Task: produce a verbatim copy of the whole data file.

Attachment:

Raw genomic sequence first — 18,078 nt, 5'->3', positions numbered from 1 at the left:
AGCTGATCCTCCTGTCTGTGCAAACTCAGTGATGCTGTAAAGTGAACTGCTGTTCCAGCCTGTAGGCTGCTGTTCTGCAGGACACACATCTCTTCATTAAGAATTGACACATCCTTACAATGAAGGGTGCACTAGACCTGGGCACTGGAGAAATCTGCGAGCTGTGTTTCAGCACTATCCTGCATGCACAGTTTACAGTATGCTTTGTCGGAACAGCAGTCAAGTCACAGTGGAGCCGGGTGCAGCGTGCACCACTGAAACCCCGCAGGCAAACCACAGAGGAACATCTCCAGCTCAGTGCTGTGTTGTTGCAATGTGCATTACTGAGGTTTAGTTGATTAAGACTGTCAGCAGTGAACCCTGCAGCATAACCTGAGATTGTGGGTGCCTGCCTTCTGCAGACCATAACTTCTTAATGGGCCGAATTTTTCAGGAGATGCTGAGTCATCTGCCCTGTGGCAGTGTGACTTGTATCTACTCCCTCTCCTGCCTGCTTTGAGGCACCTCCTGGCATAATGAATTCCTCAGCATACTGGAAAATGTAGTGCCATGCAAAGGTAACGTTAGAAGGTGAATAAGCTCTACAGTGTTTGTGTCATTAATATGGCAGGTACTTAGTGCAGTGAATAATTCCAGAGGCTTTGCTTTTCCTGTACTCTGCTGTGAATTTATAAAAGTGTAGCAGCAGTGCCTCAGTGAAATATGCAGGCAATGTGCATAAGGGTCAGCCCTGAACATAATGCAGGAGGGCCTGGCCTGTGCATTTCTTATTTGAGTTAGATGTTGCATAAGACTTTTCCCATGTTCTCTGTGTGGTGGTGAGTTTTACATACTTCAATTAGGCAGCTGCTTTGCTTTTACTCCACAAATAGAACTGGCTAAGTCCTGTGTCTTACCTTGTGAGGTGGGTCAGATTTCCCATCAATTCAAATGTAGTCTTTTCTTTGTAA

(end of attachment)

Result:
Raw genomic sequence first — 18,078 nt, 5'->3', positions numbered from 1 at the left:
AGCTGATCCTCCTGTCTGTGCAAACTCAGTGATGCTGTAAAGTGAACTGCTGTTCCAGCCTGTAGGCTGCTGTTCTGCAGGACACACATCTCTTCATTAAGAATTGACACATCCTTACAATGAAGGGTGCACTAGACCTGGGCACTGGAGAAATCTGCGAGCTGTGTTTCAGCACTATCCTGCATGCACAGTTTACAGTATGCTTTGTCGGAACAGCAGTCAAGTCACAGTGGAGCCGGGTGCAGCGTGCACCACTGAAACCCCGCAGGCAAACCACAGAGGAACATCTCCAGCTCAGTGCTGTGTTGTTGCAATGTGCATTACTGAGGTTTAGTTGATTAAGACTGTCAGCAGTGAACCCTGCAGCATAACCTGAGATTGTGGGTGCCTGCCTTCTGCAGACCATAACTTCTTAATGGGCCGAATTTTTCAGGAGATGCTGAGTCATCTGCCCTGTGGCAGTGTGACTTGTATCTACTCCCTCTCCTGCCTGCTTTGAGGCACCTCCTGGCATAATGAATTCCTCAGCATACTGGAAAATGTAGTGCCATGCAAAGGTAACGTTAGAAGGTGAATAAGCTCTACAGTGTTTGTGTCATTAATATGGCAGGTACTTAGTGCAGTGAATAATTCCAGAGGCTTTGCTTTTCCTGTACTCTGCTGTGAATTTATAAAAGTGTAGCAGCAGTGCCTCAGTGAAATATGCAGGCAATGTGCATAAGGGTCAGCCCTGAACATAATGCAGGAGGGCCTGGCCTGTGCATTTCTTATTTGAGTTAGATGTTGCATAAGACTTTTCCCATGTTCTCTGTGTGGTGGTGAGTTTTACATACTTCAATTAGGCAGCTGCTTTGCTTTTACTCCACAAATAGAACTGGCTAAGTCCTGTGTCTTACCTTGTGAGGTGGGTCAGATTTCCCATCAATTCAAATGTAGTCTTTTCTTTGTAA